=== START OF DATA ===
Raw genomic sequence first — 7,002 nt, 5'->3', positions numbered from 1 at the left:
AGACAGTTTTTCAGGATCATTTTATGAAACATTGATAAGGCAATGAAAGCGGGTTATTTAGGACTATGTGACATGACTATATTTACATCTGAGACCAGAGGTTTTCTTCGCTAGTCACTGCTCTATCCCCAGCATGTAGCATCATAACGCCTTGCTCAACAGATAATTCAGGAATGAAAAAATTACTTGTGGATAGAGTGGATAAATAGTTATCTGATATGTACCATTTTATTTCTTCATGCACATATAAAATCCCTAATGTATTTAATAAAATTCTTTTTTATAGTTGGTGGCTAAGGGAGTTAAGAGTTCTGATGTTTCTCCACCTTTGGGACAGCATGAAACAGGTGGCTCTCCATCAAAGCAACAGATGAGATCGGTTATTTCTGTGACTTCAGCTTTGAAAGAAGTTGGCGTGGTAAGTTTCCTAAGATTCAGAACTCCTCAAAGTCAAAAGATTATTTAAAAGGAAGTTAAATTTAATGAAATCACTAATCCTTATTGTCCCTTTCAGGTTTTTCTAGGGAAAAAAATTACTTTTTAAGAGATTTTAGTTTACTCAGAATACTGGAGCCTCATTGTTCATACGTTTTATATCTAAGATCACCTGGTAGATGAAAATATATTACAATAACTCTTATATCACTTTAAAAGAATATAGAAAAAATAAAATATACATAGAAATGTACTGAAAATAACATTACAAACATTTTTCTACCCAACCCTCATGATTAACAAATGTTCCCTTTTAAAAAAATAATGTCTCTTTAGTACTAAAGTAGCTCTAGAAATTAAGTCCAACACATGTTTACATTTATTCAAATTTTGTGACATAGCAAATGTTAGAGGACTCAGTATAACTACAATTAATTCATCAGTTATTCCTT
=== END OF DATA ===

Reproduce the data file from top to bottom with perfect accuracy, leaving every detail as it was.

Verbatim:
Raw genomic sequence first — 7,002 nt, 5'->3', positions numbered from 1 at the left:
AGACAGTTTTTCAGGATCATTTTATGAAACATTGATAAGGCAATGAAAGCGGGTTATTTAGGACTATGTGACATGACTATATTTACATCTGAGACCAGAGGTTTTCTTCGCTAGTCACTGCTCTATCCCCAGCATGTAGCATCATAACGCCTTGCTCAACAGATAATTCAGGAATGAAAAAATTACTTGTGGATAGAGTGGATAAATAGTTATCTGATATGTACCATTTTATTTCTTCATGCACATATAAAATCCCTAATGTATTTAATAAAATTCTTTTTTATAGTTGGTGGCTAAGGGAGTTAAGAGTTCTGATGTTTCTCCACCTTTGGGACAGCATGAAACAGGTGGCTCTCCATCAAAGCAACAGATGAGATCGGTTATTTCTGTGACTTCAGCTTTGAAAGAAGTTGGCGTGGTAAGTTTCCTAAGATTCAGAACTCCTCAAAGTCAAAAGATTATTTAAAAGGAAGTTAAATTTAATGAAATCACTAATCCTTATTGTCCCTTTCAGGTTTTTCTAGGGAAAAAAATTACTTTTTAAGAGATTTTAGTTTACTCAGAATACTGGAGCCTCATTGTTCATACGTTTTATATCTAAGATCACCTGGTAGATGAAAATATATTACAATAACTCTTATATCACTTTAAAAGAATATAGAAAAAATAAAATATACATAGAAATGTACTGAAAATAACATTACAAACATTTTTCTACCCAACCCTCATGATTAACAAATGTTCCCTTTTAAAAAAATAATGTCTCTTTAGTACTAAAGTAGCTCTAGAAATTAAGTCCAACACATGTTTACATTTATTCAAATTTTGTGACATAGCAAATGTTAGAGGACTCAGTATAACTACAATTAATTCATCAGTTATTCCTT